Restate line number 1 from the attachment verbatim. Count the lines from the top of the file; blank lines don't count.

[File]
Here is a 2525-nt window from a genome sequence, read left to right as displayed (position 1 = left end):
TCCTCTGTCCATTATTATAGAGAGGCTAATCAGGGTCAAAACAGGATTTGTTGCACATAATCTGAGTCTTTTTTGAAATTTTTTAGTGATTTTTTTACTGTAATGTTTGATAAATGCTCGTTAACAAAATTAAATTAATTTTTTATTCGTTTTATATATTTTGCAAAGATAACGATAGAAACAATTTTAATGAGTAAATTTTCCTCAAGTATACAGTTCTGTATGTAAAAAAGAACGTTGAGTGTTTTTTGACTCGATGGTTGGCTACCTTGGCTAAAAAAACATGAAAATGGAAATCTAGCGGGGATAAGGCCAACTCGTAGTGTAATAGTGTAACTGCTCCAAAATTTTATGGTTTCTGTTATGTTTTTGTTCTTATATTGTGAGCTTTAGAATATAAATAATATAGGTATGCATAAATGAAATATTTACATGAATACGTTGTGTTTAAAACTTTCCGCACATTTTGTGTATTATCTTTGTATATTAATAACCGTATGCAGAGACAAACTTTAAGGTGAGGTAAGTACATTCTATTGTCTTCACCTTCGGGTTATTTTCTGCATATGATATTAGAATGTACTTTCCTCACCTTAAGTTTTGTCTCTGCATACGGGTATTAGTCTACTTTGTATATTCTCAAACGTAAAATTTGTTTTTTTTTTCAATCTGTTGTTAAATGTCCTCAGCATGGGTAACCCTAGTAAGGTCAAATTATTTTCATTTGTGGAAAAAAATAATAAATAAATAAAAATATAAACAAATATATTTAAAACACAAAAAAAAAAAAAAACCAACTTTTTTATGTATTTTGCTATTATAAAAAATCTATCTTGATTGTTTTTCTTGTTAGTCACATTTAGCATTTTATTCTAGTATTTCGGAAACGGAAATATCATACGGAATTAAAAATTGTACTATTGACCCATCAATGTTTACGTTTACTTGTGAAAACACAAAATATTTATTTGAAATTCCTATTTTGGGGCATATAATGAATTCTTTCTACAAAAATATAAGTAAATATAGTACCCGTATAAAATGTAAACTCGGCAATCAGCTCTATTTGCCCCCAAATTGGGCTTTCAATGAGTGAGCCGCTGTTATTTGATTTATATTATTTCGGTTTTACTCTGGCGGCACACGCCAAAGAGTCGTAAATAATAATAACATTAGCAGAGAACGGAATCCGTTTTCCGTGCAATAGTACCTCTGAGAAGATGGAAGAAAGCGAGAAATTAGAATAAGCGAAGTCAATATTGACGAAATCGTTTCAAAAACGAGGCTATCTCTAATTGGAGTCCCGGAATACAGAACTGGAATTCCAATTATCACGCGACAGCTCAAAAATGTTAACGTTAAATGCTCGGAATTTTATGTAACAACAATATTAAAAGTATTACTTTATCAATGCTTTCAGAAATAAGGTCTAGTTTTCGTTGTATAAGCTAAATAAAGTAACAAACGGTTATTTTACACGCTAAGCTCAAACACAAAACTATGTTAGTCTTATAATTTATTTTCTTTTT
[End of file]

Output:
Here is a 2525-nt window from a genome sequence, read left to right as displayed (position 1 = left end):